They’re even selling the company Gulfstream. The Gulfstream! Where’s Neumann supposed to get high during his transcontinental travels now?

This is The Weekend Pitch. I’m Kevin Dowd, and you can reach me at weekend@pitchbook.com. WeWork has responded to a quickly shrinking valuation and nearly unprecedented amounts of pre-IPO ridicule by blowing everything up—and that’s one of 10 things you need to know from the past week:

1. The fall of WeWork

As the autumn leaves are turning color, WeWork is turning into a startup saga for the ages.

On Monday, I wrote a piece comparing Neumann’s “potential” ouster to the conclusion of Kalanick’s time at Uber. The very next day, in a move that was in some ways stunning but in others seemed to be the only logical conclusion to this whole mess, Neumann stepped down as CEO, acquiescing to the apparent wishes of Masayoshi Son and SoftBank. Also to his own wishes, I guess: Neumann voted to remove himself in a meeting of the WeWork board, according to Reuters.

Neumann will remain with the company as non-executive chairman with his influence greatly diminished; his super-voting shares that once were worth 20 votes each have been reduced to 3 votes per share. Two career executives will take his place as new co-CEOs: Artie Minson, who joined WeWork in 2015 after stints in the C-suites at Time Warner Cable and AOL, and Sebastian Gunningham, who spent more than a decade at Amazon before jumping to WeWork last year.

At the time of his hire, Gunningham issued a statement that he was “headed to join another magical company in its mission to reinvent the places and communities where people go to work.” It probably doesn’t seem so magical anymore.

It appears Minson and Gunningham won’t waste any time in making some major changes. Thousands of layoffs could be in store, up to half of the company’s workforce, according to TechCrunch. Neumann’s wife, Rebekah, is giving up her roles as chief brand officer at WeWork and CEO of WeGrow, the company’s bizarre education offshoot. Leadership is planning “to purge nearly 20 friends and family members” of the Neumanns, including a vice chairman and the chief product officer, per the WSJ. Bloomberg reported Friday that SoftBank is enlisting former Sprint CEO Marcelo Claure to fill an unspecified role at WeWork. The company reportedly plans to sell off three startups it acquired for a combined $475 million over the past three years.

And again: the Gulfstream. The Gulfstream! The $60 million private jet was “a favorite” of Neumann’s, according to the WSJ. At first, that honestly makes me feel a tiny bit bad for the guy, because that would suck to go from having access to your own $60 million jet to not having access to your own $60 million jet. But then my sanity returns, and I start to giggle.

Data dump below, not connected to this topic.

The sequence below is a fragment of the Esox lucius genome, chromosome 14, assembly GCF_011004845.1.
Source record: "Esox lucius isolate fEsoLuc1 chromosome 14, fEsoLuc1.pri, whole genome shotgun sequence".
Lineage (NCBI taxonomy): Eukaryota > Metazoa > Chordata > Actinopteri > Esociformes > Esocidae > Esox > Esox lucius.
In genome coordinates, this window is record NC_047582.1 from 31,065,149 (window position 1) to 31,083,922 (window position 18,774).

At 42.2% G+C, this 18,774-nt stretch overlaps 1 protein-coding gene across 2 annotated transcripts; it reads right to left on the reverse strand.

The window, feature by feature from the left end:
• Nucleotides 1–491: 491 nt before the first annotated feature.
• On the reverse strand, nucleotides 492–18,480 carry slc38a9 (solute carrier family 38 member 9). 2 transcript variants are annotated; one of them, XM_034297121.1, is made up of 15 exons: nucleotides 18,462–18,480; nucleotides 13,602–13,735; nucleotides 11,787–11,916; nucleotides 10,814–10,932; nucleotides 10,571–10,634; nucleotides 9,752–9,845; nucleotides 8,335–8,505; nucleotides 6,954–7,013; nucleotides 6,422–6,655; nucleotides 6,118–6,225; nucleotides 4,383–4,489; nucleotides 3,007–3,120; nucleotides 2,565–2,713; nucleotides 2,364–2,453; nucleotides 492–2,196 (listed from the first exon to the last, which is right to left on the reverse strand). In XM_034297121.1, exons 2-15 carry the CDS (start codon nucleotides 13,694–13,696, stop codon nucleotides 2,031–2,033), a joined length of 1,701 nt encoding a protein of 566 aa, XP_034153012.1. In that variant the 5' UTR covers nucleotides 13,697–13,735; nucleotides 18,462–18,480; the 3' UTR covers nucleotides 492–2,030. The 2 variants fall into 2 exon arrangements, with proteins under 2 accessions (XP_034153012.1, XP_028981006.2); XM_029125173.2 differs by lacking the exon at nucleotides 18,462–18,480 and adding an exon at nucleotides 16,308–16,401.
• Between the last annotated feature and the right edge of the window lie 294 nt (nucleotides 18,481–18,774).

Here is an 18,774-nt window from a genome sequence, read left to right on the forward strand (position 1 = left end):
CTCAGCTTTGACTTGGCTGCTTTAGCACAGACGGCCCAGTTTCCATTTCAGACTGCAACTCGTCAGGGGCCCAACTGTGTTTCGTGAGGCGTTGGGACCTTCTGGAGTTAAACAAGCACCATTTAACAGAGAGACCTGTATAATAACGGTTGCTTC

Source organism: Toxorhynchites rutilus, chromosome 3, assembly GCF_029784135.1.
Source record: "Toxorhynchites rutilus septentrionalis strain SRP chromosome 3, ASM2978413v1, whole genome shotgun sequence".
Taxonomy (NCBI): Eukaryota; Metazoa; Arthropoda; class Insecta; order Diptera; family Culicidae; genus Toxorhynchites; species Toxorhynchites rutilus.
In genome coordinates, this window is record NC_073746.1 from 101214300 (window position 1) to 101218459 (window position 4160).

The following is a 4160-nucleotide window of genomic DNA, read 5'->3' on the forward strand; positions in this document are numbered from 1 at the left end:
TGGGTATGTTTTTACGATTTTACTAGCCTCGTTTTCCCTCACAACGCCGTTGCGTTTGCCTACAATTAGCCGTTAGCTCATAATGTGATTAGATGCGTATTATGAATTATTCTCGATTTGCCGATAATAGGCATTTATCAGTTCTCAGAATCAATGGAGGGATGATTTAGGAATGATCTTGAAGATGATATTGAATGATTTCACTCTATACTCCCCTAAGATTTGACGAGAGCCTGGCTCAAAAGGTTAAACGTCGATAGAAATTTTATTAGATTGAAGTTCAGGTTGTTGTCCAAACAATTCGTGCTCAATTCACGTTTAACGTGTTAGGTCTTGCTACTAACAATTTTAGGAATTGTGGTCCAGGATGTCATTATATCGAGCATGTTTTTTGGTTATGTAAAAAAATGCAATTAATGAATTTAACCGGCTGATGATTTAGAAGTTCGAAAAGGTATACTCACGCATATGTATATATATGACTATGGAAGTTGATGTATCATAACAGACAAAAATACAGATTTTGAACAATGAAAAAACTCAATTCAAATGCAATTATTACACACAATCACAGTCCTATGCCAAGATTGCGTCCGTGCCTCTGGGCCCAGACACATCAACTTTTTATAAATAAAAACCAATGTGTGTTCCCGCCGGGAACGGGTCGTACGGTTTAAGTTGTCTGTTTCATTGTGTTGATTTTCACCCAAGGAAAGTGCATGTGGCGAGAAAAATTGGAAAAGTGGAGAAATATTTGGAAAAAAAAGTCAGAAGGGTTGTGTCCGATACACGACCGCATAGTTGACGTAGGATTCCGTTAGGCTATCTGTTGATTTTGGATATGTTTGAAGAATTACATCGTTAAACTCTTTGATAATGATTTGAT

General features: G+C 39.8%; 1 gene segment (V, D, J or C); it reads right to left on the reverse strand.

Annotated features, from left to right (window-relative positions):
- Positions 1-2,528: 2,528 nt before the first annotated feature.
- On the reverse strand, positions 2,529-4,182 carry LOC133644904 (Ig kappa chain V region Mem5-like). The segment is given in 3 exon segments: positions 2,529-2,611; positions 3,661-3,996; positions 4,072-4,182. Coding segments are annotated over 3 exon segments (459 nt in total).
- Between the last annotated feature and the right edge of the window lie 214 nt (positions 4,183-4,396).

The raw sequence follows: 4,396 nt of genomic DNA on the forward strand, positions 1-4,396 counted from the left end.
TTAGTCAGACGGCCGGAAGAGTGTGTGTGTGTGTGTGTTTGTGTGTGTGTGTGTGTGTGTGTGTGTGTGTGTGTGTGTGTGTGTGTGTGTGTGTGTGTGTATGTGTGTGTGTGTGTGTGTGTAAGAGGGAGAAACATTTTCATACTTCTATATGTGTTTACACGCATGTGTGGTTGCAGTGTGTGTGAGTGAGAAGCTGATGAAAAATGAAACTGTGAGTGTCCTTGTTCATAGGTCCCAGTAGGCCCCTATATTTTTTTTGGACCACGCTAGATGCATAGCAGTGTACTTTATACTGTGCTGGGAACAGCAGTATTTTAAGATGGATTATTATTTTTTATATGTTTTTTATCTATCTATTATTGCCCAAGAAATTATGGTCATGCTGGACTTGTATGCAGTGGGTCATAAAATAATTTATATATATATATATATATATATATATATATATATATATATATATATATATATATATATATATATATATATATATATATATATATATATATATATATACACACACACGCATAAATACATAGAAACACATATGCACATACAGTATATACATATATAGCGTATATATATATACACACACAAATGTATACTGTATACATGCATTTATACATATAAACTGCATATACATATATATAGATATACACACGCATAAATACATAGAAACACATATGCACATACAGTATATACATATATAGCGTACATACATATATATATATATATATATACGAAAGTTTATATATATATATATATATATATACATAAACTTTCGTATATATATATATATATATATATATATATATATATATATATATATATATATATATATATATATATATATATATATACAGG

In a memo to WeWork employees after his resignation, Neumann reportedly wrote, “Since the announcement of our IPO, too much of the focus has been placed on me.” I mean, yeah, but also: That particular problem began way before the announcement of the IPO. One way to look at WeWork’s past few years is as a story of investors (like Son and SoftBank) and bankers (like Jamie Dimon and JPMorgan Chase) enabling an egomaniac’s worst impulses by furnishing him with an unlimited supply of capital. It’s the logical endpoint of the cult of the founder. It’s how you get stuff like a $13 million-plus investment in a company that makes wave pools.

Part of the problem is WeWork’s incessant pursuit of growth at all costs. In that way, it’s like so many other startups grabbing headlines across Silicon Valley and beyond. In that way, the company’s nightmarish past month could have some far-reaching impacts on the VC mindset.

But another part of the problem is Neumann spending money in insane ways, and nobody being there to stop him. The wave pools and the Gulfstream are fun examples, but the list goes on. There were other seemingly tangential acquisitions. There was the spa reportedly attached to Neumann’s office. And why does this company have more than 12,000 employees? What are they all doing all day? Isn’t part of the appeal of being a business that leases office space that you can just sit back and watch the rent payments come in? Am I missing something here?

Maybe it makes more sense if you’re used to outrageous numbers appearing out of the ether. We’ve often talked about WeWork being valued at $47 billion earlier this year, but it’s worth remembering that there was only one backer responsible for that valuation: SoftBank. No other investor has put cash into WeWork at anything more than a $21.2 billion. Which now also seems much too high, but still.

All the upheaval means WeWork almost certainly won’t go public this year; the company has reportedly shifted its focus toward 2020. With that listing delayed and Peloton conducting its public offering this week (more on that momentarily), it seems we could be at the end of the Great Unicorn IPO Parade of 2019. What a strange procession it’s been.